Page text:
Social media and Azerbaijani elections

With few independent observers to monitor Azerbaijani’s legislative vote, will social media provide the much-needed scrutiny? With monitoring parties likely out for observation, what does this mean for the transparency of the election? Can social media fill the void?

2013 was a banner year for transparency in Azerbaijan. Between crackdowns on opposition parties to accidentally releasing the presidential election results before the polls closed, few organizations or individuals would say the 2013 elections were transparent. Two years later, Azerbaijanis are preparing to cast their ballots in the parliamentary vote.

In just a few days, voters (mostly living, but a few dead have managed to vote repeatedly from the grave) will take to the polls to elect 125 deputies to serve five-year terms.

Can social media fill the void?

While the parliamentary elections are not as thrilling as presidential, controversy has already turned up. Namely that the OSCE Parliamentary Assembly  (OSCE-PA) will

not be sending an election observation

delegation, since OSCE Office for Democratic Institutions and Human Rights (ODIHR) will not be observing.  The decision by ODIHR not to observe came after the Azerbaijani government imposed restrictions on the number of observers allowed to monitor.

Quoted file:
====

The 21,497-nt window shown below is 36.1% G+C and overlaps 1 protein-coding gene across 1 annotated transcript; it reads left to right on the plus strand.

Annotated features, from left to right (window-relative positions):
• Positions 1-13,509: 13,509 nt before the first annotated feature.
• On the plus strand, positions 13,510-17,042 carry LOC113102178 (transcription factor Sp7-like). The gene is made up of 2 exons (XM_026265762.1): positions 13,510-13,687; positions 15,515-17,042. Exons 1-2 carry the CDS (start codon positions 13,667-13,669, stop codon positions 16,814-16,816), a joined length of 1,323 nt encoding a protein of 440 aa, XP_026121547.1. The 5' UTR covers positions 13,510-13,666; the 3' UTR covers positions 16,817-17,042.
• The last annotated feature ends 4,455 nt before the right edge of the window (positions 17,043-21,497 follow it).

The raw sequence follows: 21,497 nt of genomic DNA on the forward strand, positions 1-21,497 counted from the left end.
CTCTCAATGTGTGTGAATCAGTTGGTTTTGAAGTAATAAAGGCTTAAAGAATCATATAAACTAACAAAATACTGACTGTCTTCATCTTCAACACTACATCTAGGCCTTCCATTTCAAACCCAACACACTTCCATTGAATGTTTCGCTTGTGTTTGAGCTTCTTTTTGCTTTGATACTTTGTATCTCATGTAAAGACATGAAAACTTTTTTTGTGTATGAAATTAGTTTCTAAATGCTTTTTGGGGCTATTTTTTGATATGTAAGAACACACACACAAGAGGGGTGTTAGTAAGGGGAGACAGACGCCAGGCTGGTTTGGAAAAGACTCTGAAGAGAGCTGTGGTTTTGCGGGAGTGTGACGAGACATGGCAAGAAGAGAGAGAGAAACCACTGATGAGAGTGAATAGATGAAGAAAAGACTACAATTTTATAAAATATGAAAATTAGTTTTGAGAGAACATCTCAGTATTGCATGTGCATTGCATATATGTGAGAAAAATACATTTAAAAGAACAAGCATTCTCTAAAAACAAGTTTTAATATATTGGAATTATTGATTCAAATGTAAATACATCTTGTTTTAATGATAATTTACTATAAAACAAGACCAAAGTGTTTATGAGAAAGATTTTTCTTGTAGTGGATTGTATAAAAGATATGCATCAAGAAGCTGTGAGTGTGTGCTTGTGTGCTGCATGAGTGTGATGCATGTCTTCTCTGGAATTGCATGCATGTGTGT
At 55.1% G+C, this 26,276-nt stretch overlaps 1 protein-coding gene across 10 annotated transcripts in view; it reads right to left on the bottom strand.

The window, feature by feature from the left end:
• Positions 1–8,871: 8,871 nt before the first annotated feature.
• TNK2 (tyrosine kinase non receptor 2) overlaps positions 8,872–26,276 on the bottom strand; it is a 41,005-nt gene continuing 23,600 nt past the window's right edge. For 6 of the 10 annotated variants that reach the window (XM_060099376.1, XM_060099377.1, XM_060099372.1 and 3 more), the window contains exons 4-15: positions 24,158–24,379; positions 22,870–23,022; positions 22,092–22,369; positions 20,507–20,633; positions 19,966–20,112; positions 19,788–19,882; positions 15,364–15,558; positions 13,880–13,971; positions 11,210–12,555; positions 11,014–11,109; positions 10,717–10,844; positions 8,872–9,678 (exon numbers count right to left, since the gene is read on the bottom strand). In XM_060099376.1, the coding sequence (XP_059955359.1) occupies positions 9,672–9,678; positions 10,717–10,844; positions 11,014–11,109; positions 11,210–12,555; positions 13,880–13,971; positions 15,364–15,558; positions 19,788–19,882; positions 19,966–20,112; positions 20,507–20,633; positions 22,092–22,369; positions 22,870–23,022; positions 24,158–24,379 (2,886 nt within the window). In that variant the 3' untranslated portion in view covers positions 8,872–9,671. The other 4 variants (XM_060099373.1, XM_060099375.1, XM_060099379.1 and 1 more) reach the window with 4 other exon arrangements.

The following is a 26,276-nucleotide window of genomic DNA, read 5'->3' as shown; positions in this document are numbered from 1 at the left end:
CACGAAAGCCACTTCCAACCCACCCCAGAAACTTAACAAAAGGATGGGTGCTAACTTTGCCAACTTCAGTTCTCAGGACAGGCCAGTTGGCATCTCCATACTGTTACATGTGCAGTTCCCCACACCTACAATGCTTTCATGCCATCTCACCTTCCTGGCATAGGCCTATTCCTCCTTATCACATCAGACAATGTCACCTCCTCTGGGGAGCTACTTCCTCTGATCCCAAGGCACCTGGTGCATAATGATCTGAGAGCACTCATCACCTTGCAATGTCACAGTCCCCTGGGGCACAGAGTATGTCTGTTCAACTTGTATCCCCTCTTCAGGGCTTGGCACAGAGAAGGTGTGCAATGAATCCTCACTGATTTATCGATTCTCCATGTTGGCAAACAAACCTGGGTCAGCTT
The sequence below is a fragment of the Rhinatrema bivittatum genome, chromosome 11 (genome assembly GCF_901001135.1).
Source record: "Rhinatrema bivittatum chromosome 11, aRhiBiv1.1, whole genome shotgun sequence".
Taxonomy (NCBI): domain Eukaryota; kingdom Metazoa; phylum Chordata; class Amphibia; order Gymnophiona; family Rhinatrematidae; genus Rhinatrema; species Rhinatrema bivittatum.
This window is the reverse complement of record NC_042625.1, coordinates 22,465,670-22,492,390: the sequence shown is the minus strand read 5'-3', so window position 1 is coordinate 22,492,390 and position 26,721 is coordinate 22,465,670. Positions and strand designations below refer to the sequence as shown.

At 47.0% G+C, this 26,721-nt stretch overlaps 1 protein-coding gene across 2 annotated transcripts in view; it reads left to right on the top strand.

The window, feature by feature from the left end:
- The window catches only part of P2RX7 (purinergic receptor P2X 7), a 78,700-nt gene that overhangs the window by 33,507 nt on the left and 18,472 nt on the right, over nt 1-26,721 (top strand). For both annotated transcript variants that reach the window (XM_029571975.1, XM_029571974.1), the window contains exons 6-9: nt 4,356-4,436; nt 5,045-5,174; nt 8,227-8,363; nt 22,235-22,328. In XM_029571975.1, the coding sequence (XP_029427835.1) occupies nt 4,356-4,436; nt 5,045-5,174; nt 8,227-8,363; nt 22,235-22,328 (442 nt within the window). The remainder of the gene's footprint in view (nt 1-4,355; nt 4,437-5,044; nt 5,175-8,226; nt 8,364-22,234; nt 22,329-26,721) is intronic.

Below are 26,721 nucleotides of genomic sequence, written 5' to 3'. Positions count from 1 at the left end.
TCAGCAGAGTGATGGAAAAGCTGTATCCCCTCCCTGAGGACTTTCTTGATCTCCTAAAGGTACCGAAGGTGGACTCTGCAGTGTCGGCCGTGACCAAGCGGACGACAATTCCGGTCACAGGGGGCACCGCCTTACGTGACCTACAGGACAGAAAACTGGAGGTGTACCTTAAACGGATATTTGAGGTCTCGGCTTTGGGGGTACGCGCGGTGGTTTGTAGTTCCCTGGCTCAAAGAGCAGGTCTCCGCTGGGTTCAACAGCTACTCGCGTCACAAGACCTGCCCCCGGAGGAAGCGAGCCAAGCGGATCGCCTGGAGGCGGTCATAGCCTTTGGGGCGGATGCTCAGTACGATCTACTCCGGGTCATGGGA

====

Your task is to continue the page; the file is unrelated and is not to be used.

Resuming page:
With both monitoring parties likely out for observation, what does this mean for the transparency of the election? And more importantly, can social media fill the void of independent observers?

The impact of social media on citizen engagement in the voting process was studied in the Pew Research Centers’ publication

Politics Fact Sheet


By closely observing the way in which social networking sites (


) are used, it was found that among total users, 66% had participated or done one of eight civic or political activities. These activities range from encouraging others to vote, to voicing personal opinions on political and social issues.  As a result, the impact of SNS on citizen politics views is also important. Of the 66% who participated in at least one civil or political activity, 25% become more involved in politics issues, while 16% changed or shifted their view on particular issues. While this study is focused on the US, the results highlight the significance of social media use by citizens and the real impact it can have on citizen behavior, engagement and viewpoint.

“Exercise in frustration”

A non-transparent election is still a non-transparent election, presence of observers or not.  If the 2013 presidential election is any indication of how such things usually play out (observation delegations met with good deal of diversionary tactics), then the parliamentary elections could simply be an exercise in frustration for observers.

The predicted lack of observers puts the central Azerbaijani PR machine in a great position of power. If they say the election was transparent, and there was no confirmation from an independent body, then, what criticism can be leveled at the electoral process? In the long run, this likely gives the government more leverage in policy, bilateral relations and negotiating with EU and other Western countries.